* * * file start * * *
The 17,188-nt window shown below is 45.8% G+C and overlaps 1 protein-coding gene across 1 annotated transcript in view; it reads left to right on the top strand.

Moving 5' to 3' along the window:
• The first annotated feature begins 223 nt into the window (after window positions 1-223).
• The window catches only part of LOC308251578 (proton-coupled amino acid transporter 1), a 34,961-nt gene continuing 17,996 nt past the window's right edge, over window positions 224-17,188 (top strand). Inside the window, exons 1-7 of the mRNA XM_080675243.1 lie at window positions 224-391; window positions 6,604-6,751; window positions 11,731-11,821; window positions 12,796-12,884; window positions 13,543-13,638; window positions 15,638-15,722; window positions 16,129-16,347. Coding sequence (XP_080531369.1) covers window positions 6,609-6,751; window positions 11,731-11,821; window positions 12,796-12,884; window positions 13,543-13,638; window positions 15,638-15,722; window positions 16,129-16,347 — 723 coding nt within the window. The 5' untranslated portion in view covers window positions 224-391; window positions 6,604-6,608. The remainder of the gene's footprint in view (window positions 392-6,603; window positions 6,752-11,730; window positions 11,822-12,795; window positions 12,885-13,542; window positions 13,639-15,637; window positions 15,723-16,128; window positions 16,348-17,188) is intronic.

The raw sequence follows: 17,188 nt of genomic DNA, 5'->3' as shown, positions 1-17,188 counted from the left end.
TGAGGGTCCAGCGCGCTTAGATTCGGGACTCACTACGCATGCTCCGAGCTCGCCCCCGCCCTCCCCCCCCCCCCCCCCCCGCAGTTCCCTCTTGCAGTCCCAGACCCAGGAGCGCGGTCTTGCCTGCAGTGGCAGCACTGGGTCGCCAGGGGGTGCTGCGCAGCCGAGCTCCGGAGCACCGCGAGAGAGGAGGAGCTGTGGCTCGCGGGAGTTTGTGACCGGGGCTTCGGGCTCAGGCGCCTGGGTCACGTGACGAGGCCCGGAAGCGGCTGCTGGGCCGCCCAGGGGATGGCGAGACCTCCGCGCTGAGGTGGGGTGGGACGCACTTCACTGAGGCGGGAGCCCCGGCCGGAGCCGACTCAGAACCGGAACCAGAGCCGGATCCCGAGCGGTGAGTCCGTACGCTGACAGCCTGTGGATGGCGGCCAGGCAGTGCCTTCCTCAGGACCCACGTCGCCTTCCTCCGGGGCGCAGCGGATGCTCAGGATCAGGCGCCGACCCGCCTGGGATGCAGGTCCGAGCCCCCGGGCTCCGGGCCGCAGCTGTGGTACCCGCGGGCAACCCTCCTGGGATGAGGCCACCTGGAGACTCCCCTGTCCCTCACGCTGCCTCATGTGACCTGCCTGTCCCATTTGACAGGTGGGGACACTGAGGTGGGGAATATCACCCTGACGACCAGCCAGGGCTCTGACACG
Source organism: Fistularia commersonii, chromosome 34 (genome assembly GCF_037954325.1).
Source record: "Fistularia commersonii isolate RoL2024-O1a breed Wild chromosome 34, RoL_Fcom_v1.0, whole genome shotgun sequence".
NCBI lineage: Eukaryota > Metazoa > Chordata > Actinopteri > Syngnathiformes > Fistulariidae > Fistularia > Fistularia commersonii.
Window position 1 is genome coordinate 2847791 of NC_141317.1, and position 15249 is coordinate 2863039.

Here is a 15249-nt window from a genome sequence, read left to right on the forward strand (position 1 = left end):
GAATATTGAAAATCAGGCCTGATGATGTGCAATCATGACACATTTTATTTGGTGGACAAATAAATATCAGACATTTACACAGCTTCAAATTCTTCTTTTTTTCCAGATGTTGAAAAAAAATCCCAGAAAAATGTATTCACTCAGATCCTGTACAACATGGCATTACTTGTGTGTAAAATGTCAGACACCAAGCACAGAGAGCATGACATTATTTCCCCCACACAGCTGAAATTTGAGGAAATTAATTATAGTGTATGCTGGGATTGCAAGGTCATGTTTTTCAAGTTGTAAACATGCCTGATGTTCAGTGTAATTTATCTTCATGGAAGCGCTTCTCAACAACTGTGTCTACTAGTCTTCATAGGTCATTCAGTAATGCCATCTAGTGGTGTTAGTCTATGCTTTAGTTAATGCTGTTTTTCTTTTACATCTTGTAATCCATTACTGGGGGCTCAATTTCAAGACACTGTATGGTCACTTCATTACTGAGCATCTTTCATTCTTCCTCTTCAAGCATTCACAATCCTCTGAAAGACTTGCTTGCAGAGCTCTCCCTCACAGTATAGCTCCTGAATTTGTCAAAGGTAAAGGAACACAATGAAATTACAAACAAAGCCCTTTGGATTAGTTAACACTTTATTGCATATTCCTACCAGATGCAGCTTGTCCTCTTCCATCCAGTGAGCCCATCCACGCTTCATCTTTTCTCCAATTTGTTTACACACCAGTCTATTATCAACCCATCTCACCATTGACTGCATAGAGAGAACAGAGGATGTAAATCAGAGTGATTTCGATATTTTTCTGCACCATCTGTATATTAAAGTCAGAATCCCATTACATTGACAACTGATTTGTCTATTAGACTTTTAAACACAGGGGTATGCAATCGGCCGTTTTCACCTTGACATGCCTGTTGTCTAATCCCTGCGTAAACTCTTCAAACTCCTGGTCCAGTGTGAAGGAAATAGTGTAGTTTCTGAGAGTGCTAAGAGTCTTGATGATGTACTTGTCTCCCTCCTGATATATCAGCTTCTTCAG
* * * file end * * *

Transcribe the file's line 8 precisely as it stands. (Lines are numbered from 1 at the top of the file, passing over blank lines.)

Source record: "Fistularia commersonii isolate RoL2024-O1a breed Wild chromosome 34, RoL_Fcom_v1.0, whole genome shotgun sequence".